GIBSON: He is now reminding all of the people who were critical of his response to Maria, that they should be critical, look, his response to Maria. He could have just never mentioned it, not given himself any grade and now he`s reminded all these people --


MATTHEWS: He`s going into voter territory now. Puerto Rico, you can`t vote or some of the people live here --

GIBSON: Except all the people that had to go to Florida.

MATTHEWS: When they come to Florida, yes.

But now, we`re going to Carolinas, the two states he needs, John.

BRABENDER: But I also want -- no one is talking about what Merkley did, what Pallone (ph) did, which is more insanely, they hijack this issue to try to use it as a political football to hit this president --

MATTHEWS: You mean Merkley saying he took $10 million of a hurricane related --

BRABENDER: Which turned out not to be true. He said that last night, and it turned out the money that was shifted was nothing to do with disaster relief. So, what he did is give false information to try to make this into an election issue. That`s unfair.

MATTHEWS: Well, Senate Majority Mitch McConnell is voicing more concern about whether the Republicans can hold on the Senate majority this fall. Here he goes.


SEN. MITCH MCCONNELL (R-KY), MAJORITY LEADER: I hope so. It`s going to be -- you know, we`ve got a storm headed toward the coast, and, Lawrence, you`ve heard me say this before, we know the wind is going to be in our face, we don`t know if it`s going to be category 3, 4 or 5. I hope when the smoke clears, that we still have a majority in the Senate.


MATTHEWS: John, back to you. And that`s the question, is it looks like the Republicans, two weeks ago I thought they were going to hold the Senate, they may pick up a couple seats, 51, 53, they`ll end up, I think now they`ve got a fight for their lives.

BRABENDER: Well, I think that`s true. I think all these races, as Mitch McConnell said are tied. And so, the bottom line is, generally, they`re all going to go almost one way. You have surges at the end.

So, it could still come back it`s a big Republican year in the Senate and they`re safe, especially if they win Florida and North Dakota and Montana, which looks like today they very well might and Missouri --


MATTHEWS: Republicans will beat Tester?

BRABENDER: Ii think those are the four that have better chances than any other state.

MATTHEWS: Really? I never heard that.

BRABENDER: I`m just telling you, right --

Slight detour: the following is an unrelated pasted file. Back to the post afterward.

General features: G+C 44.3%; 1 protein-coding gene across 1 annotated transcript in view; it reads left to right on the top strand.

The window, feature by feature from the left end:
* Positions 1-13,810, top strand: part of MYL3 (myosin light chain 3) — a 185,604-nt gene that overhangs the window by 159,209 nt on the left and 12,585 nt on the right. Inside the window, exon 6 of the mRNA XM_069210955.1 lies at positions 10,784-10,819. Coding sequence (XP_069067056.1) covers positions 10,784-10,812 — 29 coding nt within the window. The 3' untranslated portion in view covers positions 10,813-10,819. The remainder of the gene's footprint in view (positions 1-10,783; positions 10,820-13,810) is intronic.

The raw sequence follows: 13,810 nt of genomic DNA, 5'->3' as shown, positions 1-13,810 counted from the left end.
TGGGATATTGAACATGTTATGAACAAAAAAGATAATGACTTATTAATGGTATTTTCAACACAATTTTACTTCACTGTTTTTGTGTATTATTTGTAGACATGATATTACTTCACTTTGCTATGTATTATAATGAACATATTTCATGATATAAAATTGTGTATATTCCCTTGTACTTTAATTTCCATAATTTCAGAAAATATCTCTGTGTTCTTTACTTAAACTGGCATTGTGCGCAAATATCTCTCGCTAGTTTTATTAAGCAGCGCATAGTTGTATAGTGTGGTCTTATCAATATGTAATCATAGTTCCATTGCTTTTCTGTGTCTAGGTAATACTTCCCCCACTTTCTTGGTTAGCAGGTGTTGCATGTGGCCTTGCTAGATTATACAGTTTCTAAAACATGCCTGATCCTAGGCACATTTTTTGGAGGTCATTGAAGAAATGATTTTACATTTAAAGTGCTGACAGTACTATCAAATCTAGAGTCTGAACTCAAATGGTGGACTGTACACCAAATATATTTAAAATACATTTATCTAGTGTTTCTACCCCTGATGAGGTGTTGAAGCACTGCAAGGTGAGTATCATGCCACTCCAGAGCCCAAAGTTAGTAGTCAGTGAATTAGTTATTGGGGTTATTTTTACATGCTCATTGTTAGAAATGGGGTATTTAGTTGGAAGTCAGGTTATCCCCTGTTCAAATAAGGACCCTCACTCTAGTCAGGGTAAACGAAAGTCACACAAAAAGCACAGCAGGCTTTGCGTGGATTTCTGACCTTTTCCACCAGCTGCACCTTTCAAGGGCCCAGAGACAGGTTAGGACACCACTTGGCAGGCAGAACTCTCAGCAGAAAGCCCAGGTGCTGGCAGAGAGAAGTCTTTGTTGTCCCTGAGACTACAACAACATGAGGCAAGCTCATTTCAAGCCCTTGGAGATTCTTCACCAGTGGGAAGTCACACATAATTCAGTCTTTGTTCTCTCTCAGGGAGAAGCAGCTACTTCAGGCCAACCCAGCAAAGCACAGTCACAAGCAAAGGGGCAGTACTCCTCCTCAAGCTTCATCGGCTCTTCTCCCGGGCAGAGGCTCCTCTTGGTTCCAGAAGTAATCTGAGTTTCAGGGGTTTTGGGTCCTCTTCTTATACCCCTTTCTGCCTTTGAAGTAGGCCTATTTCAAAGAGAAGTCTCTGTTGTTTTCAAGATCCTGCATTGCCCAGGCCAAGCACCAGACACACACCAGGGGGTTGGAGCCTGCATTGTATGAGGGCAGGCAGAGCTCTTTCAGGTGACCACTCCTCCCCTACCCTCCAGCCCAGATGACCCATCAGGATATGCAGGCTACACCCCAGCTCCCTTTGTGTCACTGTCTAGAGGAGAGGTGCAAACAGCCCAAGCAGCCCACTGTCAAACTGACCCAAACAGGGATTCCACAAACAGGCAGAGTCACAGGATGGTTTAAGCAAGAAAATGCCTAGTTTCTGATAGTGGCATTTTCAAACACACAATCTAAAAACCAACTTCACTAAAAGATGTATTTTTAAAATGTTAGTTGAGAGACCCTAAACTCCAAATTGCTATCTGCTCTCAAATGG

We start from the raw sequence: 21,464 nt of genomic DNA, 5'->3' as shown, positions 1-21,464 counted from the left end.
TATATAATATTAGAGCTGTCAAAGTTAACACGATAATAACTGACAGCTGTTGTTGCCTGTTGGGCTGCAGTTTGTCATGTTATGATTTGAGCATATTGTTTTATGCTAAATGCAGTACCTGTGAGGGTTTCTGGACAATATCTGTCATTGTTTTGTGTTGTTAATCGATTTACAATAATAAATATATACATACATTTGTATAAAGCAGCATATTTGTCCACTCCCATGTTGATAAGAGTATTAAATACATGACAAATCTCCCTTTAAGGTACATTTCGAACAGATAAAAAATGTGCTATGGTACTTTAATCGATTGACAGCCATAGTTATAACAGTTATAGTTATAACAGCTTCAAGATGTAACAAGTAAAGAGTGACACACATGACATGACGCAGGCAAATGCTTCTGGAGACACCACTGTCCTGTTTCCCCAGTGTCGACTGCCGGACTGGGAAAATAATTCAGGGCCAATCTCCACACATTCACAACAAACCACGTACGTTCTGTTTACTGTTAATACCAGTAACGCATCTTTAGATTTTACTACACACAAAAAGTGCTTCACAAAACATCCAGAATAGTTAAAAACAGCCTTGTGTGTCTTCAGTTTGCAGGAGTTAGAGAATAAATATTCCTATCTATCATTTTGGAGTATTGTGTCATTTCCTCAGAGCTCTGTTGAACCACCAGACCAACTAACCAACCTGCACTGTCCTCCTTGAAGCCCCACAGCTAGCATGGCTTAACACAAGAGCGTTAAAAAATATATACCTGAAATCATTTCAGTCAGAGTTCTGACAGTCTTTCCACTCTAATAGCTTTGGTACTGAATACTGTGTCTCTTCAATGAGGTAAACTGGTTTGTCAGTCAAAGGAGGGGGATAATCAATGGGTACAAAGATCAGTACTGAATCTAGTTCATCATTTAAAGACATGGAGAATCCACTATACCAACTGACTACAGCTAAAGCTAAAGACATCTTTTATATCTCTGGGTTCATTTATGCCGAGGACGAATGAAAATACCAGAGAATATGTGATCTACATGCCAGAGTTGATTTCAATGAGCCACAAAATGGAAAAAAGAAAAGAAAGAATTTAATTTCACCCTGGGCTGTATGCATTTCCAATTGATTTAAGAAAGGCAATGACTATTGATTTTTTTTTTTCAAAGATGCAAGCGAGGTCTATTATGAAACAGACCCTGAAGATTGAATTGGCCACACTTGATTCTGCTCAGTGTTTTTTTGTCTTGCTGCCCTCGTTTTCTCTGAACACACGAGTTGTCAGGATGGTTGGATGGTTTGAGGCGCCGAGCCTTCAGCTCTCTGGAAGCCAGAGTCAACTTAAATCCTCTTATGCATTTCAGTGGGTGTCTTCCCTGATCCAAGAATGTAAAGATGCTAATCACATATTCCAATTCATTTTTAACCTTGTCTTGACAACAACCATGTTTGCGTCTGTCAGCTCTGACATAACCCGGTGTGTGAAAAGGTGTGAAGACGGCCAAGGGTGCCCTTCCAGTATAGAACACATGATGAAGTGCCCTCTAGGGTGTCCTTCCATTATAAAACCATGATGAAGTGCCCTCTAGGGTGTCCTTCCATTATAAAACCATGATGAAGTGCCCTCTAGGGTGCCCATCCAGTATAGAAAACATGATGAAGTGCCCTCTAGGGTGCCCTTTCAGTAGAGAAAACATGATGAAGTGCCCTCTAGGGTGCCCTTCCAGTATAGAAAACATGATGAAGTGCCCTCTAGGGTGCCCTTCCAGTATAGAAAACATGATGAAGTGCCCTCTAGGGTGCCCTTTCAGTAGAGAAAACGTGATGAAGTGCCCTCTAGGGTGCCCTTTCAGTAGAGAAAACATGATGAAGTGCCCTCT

MATTHEWS: I don`t see that happening.

JOHNSON: There`s a difference between having a chance of being successful. What Republicans really have to worry about and what Mitch McConnell is talking about is, regardless of how weak in the bad territory some of these Democrats are running in, they`re in places where lower races may help them.

Andrew Gillum may end up pulling Nelson over the line, even though he`s running against Scott, who might be a better candidate. You`ve got what`s going on in Tennessee right now. That should not be a competitive race.

So, he`s actually correct to be concerned, and here`s a thing, in a wave election, you always have people losing who you don`t anticipate. If you asked me a month ago, is Beto O`Rourke have a chance of beating Cruz? No. But now that everybody has admitted the fact that like we don`t know what could happen, that means --

MATTHEWS: Your thoughts? I completely believe that waves are waves. They work.

GIBSON: There`s a wave and McConnell knows if he sits by quietly and waits the wave is going to come for him. If that was a smoke signal to his donors, know the fire has been burning in his office for a while now. They`ve been raising money, and they`ve been concerned.

And it`s not just Tennessee, it`s Arizona and Nevada. I mean, these are states they hold now and could lose. I think about a week ago, the public realized outside of these political offices that there was concerns to be had in the Senate.


MATTHEWS: I think they`re losing two of the top 10 now. I think it`s moving that way for the Democrats.

John, you don`t agree?

BRABENDER: But here`s the thing that happens too, surges really happen much more in the House than they do in the Senate because they become almost like governor`s races. They know the two candidates so well. House members are much more likely to get pulled into some type of wave one way or the other.

MATTHEWS: I don`t think anybody is in the mood to give Trump a little keep it up, you`re doing great work there. I think, at the edge, I think people are going to say, let`s check this guy`s power a little bit, at least.